Let’s start from the very beginning. Although I doubt the Von Trapp family had to worry about adoption papers.
When I realized that I was pregnant, I was unsure as to who the biological father was. My future husband decided that although there was a possibility that he and the child were not biologically linked, he would be active in raising the child regardless. The other party informed me when I was twelve weeks pregnant that he did not want any involvement in the child’s life, even if he was the biological father. When, at three months old, we confirmed through a DNA test that my husband was not the biological father of my child, we were shocked(an understatement). But the love he had for our child never changed or diminished. We both adored him and had committed to caring for him. The biological father was informed of the DNA test result but never returned contact.
In trying to deal with a surprise baby, a renewed relationship, our first living arrangement and grasping life as young parents it took a long time for us to really consider the implications our situation would have on our family. It wasn’t until my son’s second birthday that I began to research where we stood legally. The law is blurred for unmarried parents, even more so when the father is not biologically linked to the child. Finding so little information specific to our case, we contacted a solicitor. In order to ensure our son’s safety and well being, we had only one available option; step parent adoption.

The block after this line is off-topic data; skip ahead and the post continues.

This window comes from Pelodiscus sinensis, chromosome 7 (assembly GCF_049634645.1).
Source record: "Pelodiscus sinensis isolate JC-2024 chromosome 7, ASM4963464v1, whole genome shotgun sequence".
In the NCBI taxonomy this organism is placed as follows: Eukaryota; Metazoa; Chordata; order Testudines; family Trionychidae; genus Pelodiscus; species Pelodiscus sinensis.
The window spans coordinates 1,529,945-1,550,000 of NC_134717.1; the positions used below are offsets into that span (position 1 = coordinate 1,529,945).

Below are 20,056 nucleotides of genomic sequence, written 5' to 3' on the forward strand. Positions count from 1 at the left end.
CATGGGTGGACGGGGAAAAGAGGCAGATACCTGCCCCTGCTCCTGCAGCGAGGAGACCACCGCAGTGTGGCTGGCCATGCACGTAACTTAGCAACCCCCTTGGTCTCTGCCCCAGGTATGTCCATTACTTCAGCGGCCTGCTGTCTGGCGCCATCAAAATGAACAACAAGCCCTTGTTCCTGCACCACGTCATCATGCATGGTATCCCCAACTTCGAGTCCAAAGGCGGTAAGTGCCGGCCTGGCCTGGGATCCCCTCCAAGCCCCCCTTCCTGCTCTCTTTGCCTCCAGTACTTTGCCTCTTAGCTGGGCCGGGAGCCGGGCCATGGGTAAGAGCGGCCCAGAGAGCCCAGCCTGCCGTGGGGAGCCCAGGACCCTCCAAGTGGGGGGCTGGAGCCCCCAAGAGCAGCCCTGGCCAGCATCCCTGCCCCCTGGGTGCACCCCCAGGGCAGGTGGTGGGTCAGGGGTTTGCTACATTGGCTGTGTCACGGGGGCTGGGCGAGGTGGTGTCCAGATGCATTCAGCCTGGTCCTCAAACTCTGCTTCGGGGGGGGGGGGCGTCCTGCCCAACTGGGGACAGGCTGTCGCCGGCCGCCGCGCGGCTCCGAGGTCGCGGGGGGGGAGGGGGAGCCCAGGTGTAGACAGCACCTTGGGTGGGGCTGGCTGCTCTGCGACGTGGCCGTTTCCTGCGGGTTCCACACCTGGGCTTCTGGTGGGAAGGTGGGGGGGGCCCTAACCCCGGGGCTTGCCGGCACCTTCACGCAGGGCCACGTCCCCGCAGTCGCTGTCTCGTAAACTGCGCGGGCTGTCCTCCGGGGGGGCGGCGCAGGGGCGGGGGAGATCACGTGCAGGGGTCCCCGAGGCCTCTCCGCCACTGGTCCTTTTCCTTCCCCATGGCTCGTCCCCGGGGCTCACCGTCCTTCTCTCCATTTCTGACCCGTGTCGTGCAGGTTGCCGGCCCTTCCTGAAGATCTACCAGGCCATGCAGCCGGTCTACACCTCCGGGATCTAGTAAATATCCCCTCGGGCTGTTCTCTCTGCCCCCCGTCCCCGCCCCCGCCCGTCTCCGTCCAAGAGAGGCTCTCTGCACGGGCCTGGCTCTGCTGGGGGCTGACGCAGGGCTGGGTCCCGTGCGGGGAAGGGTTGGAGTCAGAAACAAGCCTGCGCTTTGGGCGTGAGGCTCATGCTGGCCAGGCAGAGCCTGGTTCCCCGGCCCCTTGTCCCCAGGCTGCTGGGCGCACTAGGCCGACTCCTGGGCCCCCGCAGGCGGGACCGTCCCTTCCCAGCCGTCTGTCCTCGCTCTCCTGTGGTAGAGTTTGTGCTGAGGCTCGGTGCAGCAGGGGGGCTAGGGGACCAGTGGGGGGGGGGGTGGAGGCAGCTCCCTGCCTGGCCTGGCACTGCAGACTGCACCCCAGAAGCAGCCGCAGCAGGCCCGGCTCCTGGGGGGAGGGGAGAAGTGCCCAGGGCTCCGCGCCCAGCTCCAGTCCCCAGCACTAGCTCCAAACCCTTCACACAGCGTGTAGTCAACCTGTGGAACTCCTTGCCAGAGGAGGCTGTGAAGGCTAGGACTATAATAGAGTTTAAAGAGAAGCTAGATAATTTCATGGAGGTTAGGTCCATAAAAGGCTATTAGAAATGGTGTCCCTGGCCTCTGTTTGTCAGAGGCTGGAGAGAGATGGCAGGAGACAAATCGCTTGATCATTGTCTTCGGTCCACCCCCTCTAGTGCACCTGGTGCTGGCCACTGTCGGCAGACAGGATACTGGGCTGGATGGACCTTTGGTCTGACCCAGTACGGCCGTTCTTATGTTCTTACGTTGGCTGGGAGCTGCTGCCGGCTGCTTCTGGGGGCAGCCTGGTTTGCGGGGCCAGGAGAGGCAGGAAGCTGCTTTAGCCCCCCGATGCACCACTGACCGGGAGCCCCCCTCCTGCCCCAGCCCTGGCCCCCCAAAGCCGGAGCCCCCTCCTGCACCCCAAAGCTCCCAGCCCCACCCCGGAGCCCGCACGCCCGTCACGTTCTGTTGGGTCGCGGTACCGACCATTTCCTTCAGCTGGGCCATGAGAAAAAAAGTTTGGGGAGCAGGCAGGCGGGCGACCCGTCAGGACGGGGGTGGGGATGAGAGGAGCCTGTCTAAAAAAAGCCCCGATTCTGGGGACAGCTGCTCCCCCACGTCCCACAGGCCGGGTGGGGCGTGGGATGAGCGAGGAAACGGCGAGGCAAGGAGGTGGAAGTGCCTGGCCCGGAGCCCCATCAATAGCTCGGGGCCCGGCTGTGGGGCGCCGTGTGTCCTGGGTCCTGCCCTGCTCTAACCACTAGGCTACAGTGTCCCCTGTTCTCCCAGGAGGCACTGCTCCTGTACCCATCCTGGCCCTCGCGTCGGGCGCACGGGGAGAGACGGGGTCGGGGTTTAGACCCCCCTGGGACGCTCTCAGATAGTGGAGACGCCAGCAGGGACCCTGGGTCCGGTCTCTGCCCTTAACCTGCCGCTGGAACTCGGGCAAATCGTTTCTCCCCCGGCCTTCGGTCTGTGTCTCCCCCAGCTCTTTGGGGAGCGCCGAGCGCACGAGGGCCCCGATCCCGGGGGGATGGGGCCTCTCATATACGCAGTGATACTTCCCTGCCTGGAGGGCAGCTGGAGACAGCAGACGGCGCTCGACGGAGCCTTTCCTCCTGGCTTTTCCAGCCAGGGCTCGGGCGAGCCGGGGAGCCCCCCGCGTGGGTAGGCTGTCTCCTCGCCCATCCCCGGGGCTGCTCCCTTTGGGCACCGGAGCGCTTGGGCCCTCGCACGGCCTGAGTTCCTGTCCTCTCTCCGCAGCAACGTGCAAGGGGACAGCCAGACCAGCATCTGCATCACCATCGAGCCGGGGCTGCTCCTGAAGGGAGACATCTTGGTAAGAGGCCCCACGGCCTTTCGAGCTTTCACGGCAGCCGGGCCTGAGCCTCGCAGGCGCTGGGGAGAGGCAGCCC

Luckily we had gotten married earlier that year, otherwise we would not have been eligible to adopt him. We rang the HSE who informed us that in order to apply we had to attend an information evening, which wasn’t for another two months. We had to attend as part of a group, in our local town. We had to put our confidentiality and our son’s confidentiality aside to merely obtain information.
When we arrived, we were bowled over by the task that lay ahead. The forms, the procedures, the social work visits. The fact that stung every couple in the room was that regardless of the biological father’s involvement in the child’s life, he had to be contacted and informed of the adoption. If he was a guardian of the child, he had to give permission. If he wasn’t a guardian, as is our case, he still needed to be notified. He had a right to object and halt proceedings. There were mothers in the room who had had restraining orders in place against their former partners because of violence and aggression, but they still needed the biological father’s permission. We asked if we could pick up an adoption application pack. They said that we had to request it in writing.
It was another three weeks before we received the forms that we needed.